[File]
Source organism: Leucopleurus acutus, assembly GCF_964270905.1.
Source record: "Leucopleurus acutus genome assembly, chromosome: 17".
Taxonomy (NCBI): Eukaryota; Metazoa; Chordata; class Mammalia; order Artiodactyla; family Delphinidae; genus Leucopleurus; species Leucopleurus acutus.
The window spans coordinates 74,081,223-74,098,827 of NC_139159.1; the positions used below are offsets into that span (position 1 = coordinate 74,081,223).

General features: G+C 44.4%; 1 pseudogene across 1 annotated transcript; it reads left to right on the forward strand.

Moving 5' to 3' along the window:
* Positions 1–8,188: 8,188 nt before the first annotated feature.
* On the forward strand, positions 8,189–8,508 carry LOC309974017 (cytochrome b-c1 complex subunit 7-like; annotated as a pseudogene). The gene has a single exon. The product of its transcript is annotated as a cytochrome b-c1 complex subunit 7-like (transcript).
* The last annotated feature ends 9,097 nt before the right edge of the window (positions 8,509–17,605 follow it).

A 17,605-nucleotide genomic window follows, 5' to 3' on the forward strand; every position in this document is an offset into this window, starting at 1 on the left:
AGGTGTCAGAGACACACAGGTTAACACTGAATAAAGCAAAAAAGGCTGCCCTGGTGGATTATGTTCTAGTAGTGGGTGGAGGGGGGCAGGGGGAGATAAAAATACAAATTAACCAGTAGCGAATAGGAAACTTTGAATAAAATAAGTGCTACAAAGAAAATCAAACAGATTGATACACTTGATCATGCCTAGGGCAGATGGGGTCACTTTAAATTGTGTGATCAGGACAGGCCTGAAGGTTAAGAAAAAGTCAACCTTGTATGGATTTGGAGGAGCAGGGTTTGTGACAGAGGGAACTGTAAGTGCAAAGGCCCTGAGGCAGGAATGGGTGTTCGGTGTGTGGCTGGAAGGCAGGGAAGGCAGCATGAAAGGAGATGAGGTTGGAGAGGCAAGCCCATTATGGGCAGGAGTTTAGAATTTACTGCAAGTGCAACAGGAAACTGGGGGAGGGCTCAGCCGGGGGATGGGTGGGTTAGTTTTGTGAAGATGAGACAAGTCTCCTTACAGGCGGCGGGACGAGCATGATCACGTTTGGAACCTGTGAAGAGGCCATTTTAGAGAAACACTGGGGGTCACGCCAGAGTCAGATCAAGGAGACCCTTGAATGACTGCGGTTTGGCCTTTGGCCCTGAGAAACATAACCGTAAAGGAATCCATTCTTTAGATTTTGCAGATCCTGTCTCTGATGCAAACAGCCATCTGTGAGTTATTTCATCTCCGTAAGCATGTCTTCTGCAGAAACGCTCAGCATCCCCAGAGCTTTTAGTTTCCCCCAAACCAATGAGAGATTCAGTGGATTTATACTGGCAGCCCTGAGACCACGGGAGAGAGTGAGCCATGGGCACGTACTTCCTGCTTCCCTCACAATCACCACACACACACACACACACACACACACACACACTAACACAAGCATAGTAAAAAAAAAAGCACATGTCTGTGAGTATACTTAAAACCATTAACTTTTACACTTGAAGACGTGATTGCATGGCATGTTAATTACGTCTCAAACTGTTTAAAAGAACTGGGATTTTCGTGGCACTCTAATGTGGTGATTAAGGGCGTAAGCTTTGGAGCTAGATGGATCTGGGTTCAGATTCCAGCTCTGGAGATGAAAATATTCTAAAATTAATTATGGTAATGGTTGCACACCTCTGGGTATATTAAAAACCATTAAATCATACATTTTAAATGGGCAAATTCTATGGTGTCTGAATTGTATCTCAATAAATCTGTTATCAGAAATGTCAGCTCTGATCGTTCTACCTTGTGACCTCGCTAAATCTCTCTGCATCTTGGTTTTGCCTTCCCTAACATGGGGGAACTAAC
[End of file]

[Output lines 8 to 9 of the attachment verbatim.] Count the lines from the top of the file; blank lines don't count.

* On the forward strand, positions 8,189–8,508 carry LOC309974017 (cytochrome b-c1 complex subunit 7-like; annotated as a pseudogene). The gene has a single exon. The product of its transcript is annotated as a cytochrome b-c1 complex subunit 7-like (transcript).
* The last annotated feature ends 9,097 nt before the right edge of the window (positions 8,509–17,605 follow it).